The statutory declaration that the members own the contributions and interest in PERF means that they own these monies subject to the terms of the trust. Members cannot determine the types of investments which the Board may make. Members do not bear the risk of loss of their money in the pension fund, in the event financial losses are sustained. . . . If the value of stocks purchased for PERF fell in value, then the State could suffer a loss. This appears to be one of the types of adverse results or risks within the sweep of the clear language of the Constitution and the concerns expressed by delegates to the constitutional convention.
Id. at 718 (citation omitted).
In the Day decision reached by our sister state in 1956, the Virginia Supreme Court examined the constitutionality of a statute permitting the Board of Trustees of the Virginia Supplemental Retirement System to invest funds in securities.See footnote 7 Similar to the Appellee in this case, the petitioner in Day asserted that the funds were not state funds and thereby not subject to applicable constitutional prohibitions. 197 Va. at 785, 91 S.E.2d at 663. The Virginia court quickly dispensed with this contention, explaining that "[t]he Virginia Supplemental Retirement System is an agency of the State to which the State contributes, as well as the employees; the trust fund thus created is exempted from taxation, and the System is subject to abolition at the will of the General Assembly." Id. The court further noted that the "State holds and enjoys a proprietary interest in the fund . . . ." Id.
In considering whether the statute authorizing investment of public retirement funds violated the "stock or obligations clause," the court explained the effect of certain qualifying language that was added to the original clause.
We now consider the 'stock or obligation clause' which forbids the State to 'subscribe to or become interested in the stock or obligations of any company, association, or corporation, for the purpose of aiding in the construction or maintenance of its works. . . .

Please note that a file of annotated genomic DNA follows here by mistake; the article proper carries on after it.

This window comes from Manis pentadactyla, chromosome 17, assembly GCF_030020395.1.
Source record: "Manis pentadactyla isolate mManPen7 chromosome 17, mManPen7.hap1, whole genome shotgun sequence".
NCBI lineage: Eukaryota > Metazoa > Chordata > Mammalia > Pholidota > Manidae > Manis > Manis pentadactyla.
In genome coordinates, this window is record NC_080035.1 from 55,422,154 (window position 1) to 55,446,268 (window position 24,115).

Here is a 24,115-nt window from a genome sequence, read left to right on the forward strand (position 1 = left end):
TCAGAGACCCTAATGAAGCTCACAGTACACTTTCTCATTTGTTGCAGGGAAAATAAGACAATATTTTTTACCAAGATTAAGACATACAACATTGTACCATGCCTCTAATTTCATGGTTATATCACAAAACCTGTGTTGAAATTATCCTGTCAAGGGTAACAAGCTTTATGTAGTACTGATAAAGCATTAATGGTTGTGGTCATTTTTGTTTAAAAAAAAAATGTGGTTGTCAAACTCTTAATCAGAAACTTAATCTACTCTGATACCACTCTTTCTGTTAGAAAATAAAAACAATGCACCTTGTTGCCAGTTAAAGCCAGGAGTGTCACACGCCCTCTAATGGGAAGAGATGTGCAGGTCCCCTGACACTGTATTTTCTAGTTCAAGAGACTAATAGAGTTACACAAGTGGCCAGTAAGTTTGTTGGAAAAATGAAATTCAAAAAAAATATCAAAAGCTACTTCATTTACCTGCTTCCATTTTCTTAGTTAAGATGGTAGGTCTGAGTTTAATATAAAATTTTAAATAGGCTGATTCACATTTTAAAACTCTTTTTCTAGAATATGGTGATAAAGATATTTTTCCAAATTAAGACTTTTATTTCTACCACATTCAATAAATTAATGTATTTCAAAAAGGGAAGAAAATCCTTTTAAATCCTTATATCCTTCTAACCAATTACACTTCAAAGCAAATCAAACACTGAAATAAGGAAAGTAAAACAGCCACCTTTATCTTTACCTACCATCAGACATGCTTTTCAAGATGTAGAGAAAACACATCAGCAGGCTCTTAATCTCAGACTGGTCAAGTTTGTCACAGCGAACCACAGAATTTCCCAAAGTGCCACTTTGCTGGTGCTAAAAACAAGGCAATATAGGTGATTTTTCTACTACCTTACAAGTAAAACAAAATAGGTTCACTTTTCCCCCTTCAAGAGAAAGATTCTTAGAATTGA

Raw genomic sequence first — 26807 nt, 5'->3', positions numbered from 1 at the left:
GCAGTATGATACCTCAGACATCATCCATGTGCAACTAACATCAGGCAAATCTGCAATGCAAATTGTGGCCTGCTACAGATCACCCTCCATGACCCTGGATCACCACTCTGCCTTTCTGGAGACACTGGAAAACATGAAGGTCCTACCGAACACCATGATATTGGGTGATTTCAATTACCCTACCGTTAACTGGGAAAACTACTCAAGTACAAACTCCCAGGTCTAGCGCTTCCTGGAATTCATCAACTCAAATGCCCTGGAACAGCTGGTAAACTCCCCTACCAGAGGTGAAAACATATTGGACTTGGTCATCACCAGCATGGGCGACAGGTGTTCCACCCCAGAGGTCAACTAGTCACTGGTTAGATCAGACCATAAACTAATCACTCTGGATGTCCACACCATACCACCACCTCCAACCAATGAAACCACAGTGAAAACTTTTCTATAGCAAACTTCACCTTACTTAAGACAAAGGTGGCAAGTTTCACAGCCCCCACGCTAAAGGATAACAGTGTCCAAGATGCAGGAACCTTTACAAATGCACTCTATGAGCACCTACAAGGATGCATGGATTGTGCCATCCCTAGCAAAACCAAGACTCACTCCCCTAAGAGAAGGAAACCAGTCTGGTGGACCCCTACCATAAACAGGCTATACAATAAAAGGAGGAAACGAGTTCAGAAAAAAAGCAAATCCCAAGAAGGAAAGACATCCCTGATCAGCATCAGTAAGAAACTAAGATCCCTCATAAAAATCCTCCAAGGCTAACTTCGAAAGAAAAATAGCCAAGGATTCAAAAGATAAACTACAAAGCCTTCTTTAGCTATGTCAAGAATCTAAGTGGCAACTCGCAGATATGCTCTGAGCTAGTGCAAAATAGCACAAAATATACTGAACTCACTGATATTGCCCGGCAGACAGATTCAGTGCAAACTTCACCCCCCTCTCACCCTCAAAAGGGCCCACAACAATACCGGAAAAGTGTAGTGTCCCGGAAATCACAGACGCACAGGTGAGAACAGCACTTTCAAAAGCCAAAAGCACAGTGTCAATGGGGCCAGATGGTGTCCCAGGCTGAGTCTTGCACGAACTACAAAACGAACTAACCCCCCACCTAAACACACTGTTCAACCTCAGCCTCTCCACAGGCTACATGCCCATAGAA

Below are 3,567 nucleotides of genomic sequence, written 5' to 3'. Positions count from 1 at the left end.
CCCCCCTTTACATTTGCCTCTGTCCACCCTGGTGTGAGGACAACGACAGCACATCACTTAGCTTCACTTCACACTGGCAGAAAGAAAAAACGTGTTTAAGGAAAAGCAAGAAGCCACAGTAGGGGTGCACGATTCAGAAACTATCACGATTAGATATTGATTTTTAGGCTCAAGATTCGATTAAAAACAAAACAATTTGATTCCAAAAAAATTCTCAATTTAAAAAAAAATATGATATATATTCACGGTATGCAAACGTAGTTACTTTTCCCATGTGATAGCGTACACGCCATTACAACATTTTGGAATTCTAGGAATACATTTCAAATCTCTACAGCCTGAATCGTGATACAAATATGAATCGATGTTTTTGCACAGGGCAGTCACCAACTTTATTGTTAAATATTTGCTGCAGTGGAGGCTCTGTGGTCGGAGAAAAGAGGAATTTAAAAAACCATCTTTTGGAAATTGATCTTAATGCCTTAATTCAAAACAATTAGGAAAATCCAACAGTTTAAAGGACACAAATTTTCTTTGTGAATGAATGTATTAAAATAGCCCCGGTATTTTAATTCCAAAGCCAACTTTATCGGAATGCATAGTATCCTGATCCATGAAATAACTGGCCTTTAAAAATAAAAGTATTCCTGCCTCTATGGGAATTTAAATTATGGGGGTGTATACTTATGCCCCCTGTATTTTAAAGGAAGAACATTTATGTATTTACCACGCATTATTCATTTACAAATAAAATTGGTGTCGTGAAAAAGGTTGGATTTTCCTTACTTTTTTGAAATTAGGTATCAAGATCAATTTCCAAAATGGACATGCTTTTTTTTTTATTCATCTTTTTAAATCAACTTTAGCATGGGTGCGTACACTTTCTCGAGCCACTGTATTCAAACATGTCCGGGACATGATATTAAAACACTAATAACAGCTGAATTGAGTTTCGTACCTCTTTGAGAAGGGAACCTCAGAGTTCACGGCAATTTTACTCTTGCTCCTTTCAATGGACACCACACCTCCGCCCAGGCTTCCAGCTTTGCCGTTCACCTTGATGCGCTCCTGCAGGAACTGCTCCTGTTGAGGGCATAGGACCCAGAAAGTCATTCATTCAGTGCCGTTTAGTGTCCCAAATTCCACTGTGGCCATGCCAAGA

When this clause was first inserted in the Constitution of 1869, the underlined [italicized] terminal phrase was not included. The framers of the Constitution of 1902 added this qualifying phrase. Before its addition and incorporation into § 185, the clear and certain prohibition forbade the State to subscribe to or become interested in the stock or obligation of any company, and the purchase by the State of bonds or stock of a private company was undoubtedly forbidden. If the clause were still in effect without the qualifying phrase added in 1902, § 51- 111.24(a) would be invalidated insofar as it, . . . authorizes the purchase of stock or obligations of private corporations with State funds. However, the addition of the terminal phrase was for a definite purpose, and it has a certain meaning. Clearly its effect is to modify the preceding unqualified prohibition. Now the prohibition is not absolute but definitely qualified. It operates on the State only to prevent it from subscribing to or becoming interested in the stock or obligations of a private company when the transaction in question is for the purpose of aiding in the construction or maintenance of the works of such company.
197 Va. at 791-92, 91 S.E.2d at 667. While the result reached in
Day was that the statute at issue did not violate the stock clause
of the Virginia constitution, such finding was expressly
conditioned on the inclusion of qualifying language which banned
state involvement in stocks only "for the purpose of aiding any company in constructing or maintaining its work of public
improvement." Id. at 792, 91 S.E.2d at 668. Under the reasoning
expressed in Day, that court, if faced with our current question of
constitutional infringement, would conclude that West Virginia Code
§ 12-6-9(j) violates article X, section six of our constitution.
See 197 Va. at 791-92, 91 S.E.2d at 667.
Borrowing the reasoning employed in Day, Pearson, and ICMA, we determine that until funds are withdrawn and paid out to individual members of the PERS, the state has a beneficial ownership interest in such funds arising from the statutory trust relationship created by the enactment of the West Virginia Public Employees Retirement Act, West Virginia Code §§ 5-10-1 to - 54 (1994 & Supp. 1994). See Dadisman, 181 W. Va. at 784, 384 S.E.2d at 821. Based on this same ownership/trust interest, this Court held in syllabus point twenty- three of Dadisman that "[t]he amounts expropriated from the retirement trust funds for purposes other than those for which the funds were collected constitute a public debt owed by the state to the trust funds, and such expropriation must be remedied by recompense through appropriation." Id. at 783, 384 S.E.2d at 820. We expounded further on the obligations imposed by this trust relationship in Dadisman, holding that:
The Board of Investments has a fiduciary relation with the PERS trust and participants and must invest employee earned pension system assets consistently with the highest standards of fiduciary duty. It must utilize competent, educated, and trained financial managers to seek and manage high quality investments and to avoid speculative commercial and industrial ventures and schemes.
Id. at 783, 384 S.E.2d at 820, syl. pt. 25.
The clear language of article X, section six itself stands as
a bar to state ownership of corporate stocks. This result is
compelled by virtue of the fact that article X, section six is
written as an unconditional proscription of the State's investment
in stock of any company or association. Given this Court's